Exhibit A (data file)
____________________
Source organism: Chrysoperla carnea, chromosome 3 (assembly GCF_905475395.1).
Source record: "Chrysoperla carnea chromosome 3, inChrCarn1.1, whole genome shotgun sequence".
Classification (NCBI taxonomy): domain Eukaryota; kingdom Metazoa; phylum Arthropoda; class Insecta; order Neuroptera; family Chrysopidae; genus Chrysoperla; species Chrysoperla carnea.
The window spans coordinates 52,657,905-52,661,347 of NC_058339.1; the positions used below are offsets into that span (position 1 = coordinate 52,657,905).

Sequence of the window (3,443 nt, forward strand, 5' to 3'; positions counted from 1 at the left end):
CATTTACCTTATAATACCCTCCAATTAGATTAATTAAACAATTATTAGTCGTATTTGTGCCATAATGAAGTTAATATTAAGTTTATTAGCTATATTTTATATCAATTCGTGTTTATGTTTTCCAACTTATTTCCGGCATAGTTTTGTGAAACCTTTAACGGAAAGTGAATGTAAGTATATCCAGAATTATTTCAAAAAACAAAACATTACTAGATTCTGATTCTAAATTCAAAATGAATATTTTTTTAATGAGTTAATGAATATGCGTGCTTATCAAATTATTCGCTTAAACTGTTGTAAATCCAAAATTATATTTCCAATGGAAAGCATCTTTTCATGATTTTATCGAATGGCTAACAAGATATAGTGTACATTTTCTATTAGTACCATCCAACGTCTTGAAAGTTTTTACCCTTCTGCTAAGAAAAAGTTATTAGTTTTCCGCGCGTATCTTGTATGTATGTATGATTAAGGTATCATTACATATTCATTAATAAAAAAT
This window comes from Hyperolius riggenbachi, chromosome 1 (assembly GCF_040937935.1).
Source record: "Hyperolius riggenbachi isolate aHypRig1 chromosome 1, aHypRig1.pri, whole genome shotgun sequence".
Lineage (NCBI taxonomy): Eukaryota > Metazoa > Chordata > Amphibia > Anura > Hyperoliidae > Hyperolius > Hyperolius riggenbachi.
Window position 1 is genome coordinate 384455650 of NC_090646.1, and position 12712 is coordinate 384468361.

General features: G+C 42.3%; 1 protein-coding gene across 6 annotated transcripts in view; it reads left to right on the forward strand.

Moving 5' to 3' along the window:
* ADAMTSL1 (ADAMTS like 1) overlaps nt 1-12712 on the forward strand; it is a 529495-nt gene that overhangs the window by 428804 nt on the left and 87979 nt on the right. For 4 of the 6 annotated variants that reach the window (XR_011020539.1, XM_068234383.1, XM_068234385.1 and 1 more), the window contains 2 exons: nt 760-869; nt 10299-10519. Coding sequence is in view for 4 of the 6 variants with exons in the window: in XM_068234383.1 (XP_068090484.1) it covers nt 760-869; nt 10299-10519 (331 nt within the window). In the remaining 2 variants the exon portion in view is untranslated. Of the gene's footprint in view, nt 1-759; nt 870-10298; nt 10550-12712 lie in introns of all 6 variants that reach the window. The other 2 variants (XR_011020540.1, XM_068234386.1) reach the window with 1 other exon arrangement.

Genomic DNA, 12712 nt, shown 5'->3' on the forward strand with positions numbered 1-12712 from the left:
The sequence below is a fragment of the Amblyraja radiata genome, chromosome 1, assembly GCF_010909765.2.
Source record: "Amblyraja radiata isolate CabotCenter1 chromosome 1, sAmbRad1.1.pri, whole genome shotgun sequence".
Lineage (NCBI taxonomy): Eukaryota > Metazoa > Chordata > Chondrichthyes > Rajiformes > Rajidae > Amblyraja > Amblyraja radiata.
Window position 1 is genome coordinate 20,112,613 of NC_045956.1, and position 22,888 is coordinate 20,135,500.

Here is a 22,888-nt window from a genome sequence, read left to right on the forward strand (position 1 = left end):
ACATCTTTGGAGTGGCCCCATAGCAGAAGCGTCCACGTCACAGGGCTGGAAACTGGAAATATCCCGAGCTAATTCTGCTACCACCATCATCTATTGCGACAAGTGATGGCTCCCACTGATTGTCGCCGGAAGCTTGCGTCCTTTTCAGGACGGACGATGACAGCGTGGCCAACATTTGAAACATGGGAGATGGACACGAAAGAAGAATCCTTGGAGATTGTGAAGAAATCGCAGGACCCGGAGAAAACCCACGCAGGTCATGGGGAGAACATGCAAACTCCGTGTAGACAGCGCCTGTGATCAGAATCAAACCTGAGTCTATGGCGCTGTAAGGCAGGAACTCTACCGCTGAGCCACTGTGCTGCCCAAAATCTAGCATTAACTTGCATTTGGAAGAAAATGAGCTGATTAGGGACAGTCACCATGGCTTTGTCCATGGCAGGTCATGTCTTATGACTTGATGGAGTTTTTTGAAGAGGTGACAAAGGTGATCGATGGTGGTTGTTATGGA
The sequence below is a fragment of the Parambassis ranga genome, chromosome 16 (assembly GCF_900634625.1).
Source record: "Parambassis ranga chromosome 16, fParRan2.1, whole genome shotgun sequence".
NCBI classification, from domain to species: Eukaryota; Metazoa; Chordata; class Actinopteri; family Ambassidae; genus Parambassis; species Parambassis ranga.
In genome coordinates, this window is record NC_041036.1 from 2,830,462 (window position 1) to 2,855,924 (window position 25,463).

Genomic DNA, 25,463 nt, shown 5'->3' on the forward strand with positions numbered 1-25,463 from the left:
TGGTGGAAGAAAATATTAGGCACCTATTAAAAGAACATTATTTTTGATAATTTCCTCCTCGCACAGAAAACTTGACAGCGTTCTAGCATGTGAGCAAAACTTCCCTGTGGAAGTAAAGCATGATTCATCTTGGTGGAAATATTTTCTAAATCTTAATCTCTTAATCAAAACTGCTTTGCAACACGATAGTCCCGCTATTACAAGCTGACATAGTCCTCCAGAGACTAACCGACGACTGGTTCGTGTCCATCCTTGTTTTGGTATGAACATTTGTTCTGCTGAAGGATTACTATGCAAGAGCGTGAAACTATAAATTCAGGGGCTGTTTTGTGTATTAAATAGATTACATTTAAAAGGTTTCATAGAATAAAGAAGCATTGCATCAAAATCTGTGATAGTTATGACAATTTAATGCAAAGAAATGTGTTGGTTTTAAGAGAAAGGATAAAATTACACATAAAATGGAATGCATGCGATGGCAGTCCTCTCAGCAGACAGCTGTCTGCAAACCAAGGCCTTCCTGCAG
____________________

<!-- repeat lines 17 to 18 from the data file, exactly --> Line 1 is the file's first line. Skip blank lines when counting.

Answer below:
Lineage (NCBI taxonomy): Eukaryota > Metazoa > Chordata > Chondrichthyes > Rajiformes > Rajidae > Amblyraja > Amblyraja radiata.
Window position 1 is genome coordinate 20,112,613 of NC_045956.1, and position 22,888 is coordinate 20,135,500.